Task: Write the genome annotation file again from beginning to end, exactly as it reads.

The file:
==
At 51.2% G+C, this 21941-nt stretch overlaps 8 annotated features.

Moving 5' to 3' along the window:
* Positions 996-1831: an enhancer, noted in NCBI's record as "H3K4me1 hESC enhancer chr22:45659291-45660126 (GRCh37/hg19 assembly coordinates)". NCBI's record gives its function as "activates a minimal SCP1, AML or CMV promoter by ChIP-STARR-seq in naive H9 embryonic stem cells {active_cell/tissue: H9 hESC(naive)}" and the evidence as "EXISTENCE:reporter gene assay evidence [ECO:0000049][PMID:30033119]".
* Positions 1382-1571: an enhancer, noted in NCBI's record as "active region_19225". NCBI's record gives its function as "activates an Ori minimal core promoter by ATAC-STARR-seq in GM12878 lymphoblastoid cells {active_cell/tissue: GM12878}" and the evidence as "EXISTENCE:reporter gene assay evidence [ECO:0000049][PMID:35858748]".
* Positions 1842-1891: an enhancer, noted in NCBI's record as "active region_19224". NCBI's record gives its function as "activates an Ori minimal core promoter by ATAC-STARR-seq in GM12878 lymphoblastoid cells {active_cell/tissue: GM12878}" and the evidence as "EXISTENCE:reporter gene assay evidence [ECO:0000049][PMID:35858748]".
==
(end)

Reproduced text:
At 51.2% G+C, this 21941-nt stretch overlaps 8 annotated features.

Moving 5' to 3' along the window:
* Positions 996-1831: an enhancer, noted in NCBI's record as "H3K4me1 hESC enhancer chr22:45659291-45660126 (GRCh37/hg19 assembly coordinates)". NCBI's record gives its function as "activates a minimal SCP1, AML or CMV promoter by ChIP-STARR-seq in naive H9 embryonic stem cells {active_cell/tissue: H9 hESC(naive)}" and the evidence as "EXISTENCE:reporter gene assay evidence [ECO:0000049][PMID:30033119]".
* Positions 1382-1571: an enhancer, noted in NCBI's record as "active region_19225". NCBI's record gives its function as "activates an Ori minimal core promoter by ATAC-STARR-seq in GM12878 lymphoblastoid cells {active_cell/tissue: GM12878}" and the evidence as "EXISTENCE:reporter gene assay evidence [ECO:0000049][PMID:35858748]".
* Positions 1842-1891: an enhancer, noted in NCBI's record as "active region_19224". NCBI's record gives its function as "activates an Ori minimal core promoter by ATAC-STARR-seq in GM12878 lymphoblastoid cells {active_cell/tissue: GM12878}" and the evidence as "EXISTENCE:reporter gene assay evidence [ECO:0000049][PMID:35858748]".